Last night I finished reading the book Horse, by Geraldine Brooks. To simplify my review, I will just say, “Yes.” Was it good? Yes. Should I read it? Yes. Will I be moved? Yes. Will I learn something? Yes. Is it about horses? Yes. And more? Oh, Yes!!! It spans generations, covering the issues of slavery, racism, the Civil War, art, humanity — then and now. How far we’ve come, how extraordinarily far we have to go.
I suppose I was first drawn to read it because of the central figures of the horse paintings themselves. But then it became so much more. And that is the beauty of art. When it is done well, framed on canvas or bound in words, it conveys a story. A story so fluid that it carries you — carries you with the grace and elegance of chestnut legs in the Kentucky bluegrass.
But what’s it about??? Everyone always wants the short answer. I’m sorry, but the short answer is – read it.
It’s not lost on me that hanging above my head, as I turned from page to page, was my humble painting of a horse. It is entitled, “Unconditional.” And for me that is love. But how do we get there? The only path that I have found is empathy. And the clear path to empathy is education. When we know more — we do more. When we know better — we do better. So I read. And I read some more. And I write. And I write some more. I paint. And, well, more. And I just try to do better. Live better. Racing on my own fragile legs. Racing against time, and bigotry. Racing against everyone who is more than willing to bet against you. Racing away from the conditional.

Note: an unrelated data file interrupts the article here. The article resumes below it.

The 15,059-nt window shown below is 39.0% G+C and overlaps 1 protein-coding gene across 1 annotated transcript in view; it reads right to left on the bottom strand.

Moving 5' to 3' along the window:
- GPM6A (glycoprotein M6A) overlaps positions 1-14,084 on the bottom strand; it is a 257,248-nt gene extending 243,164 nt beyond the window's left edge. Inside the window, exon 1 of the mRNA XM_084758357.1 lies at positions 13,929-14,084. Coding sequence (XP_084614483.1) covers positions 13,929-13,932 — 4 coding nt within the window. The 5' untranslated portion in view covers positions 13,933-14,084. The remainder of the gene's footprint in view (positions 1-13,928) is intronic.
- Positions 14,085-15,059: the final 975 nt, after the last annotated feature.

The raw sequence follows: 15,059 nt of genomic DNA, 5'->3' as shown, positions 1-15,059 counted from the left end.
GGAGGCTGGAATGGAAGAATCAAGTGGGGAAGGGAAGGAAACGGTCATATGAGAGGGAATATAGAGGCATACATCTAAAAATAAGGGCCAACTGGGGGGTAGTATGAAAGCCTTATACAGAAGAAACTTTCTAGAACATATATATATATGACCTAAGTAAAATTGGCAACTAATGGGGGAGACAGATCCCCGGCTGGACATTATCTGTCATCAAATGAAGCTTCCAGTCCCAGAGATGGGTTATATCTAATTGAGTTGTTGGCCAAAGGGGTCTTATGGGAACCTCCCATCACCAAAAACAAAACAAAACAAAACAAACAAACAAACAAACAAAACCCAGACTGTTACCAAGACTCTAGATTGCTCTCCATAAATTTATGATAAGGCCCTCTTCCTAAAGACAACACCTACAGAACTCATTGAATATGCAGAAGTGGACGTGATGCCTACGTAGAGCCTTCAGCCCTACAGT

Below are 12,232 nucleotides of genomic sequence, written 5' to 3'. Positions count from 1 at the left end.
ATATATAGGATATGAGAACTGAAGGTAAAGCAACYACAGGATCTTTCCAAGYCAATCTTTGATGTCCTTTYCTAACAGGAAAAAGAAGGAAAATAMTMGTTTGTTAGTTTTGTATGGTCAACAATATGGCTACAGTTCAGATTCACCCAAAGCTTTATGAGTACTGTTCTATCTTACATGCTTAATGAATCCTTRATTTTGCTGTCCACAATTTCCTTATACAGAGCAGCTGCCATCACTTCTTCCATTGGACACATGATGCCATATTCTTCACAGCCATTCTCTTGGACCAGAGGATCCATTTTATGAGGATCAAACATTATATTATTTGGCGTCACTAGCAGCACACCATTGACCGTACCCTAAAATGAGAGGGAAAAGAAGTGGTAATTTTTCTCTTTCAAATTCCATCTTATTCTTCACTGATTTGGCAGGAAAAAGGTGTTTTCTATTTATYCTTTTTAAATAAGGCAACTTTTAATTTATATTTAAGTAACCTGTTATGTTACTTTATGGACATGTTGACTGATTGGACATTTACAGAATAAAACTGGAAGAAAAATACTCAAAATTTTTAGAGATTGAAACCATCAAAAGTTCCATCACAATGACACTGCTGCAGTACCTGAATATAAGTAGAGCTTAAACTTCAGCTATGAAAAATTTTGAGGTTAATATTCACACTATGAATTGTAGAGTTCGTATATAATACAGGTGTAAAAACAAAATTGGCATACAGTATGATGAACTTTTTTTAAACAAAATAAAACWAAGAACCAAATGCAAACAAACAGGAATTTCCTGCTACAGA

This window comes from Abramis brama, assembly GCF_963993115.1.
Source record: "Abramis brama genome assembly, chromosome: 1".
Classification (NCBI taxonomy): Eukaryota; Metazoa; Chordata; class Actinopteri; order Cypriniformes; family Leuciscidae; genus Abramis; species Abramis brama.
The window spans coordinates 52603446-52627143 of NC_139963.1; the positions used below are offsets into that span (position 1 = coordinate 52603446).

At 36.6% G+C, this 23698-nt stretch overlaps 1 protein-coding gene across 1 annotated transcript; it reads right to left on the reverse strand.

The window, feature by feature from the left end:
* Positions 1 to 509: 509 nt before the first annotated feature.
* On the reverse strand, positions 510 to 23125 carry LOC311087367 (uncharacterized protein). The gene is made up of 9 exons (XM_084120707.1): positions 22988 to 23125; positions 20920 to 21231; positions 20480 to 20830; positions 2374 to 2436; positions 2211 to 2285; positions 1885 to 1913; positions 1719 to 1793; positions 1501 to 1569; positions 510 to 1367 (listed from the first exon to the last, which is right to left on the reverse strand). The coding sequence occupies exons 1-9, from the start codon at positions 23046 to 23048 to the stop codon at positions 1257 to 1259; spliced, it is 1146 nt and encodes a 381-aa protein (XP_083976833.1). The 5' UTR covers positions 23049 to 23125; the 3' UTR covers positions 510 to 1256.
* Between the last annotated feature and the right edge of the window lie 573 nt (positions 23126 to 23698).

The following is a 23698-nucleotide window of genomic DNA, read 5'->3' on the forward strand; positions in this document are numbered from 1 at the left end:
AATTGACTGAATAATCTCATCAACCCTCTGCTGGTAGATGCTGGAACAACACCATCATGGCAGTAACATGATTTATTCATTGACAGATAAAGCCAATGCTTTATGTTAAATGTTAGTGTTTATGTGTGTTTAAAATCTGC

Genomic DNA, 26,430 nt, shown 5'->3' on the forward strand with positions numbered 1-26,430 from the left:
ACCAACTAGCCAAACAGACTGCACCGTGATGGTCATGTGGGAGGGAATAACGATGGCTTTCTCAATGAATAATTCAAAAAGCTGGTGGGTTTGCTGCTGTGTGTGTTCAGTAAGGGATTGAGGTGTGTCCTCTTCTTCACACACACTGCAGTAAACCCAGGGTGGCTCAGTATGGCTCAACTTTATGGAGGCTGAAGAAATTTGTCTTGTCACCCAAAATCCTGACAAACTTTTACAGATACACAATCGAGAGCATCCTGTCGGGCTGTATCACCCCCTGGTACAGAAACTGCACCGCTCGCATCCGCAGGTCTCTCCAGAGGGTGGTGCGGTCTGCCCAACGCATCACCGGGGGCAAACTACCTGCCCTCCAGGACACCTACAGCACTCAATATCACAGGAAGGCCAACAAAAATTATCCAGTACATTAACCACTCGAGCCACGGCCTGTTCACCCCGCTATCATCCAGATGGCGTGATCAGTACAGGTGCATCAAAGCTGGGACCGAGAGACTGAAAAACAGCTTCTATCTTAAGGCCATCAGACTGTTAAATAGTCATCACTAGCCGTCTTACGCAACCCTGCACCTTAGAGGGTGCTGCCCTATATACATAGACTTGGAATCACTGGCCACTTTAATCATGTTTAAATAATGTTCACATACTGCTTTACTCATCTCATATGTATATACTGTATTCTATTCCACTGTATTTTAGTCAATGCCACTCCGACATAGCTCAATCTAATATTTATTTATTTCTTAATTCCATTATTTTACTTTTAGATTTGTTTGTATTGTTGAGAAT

There was a popular song when I was a teenager, by Dan Fogelberg — Run for the Roses. My mom bought the 45. I played it again and again. For I was, just as the song began, “on wobbly knees, with mama beside you, to help you along…” And I was carried by the melody. Carried by the words —
“It’s breeding and it’s training
And it’s something unknown
That drives you
And carries you home
And it’s run for the roses
As fast as you can
Your fate is delivered
Your moment’s at hand
It’s the chance of a lifetime
In a lifetime of chance
And it’s high time you joined
In the dance.”
I didn’t have the word for it then – this “empathy” – this joining in the dance. But I could see the path. And I wanted to be on it. I still do. I’m still wobbling along, but I’m still learning. Maybe we all can. It’s more than “high time.”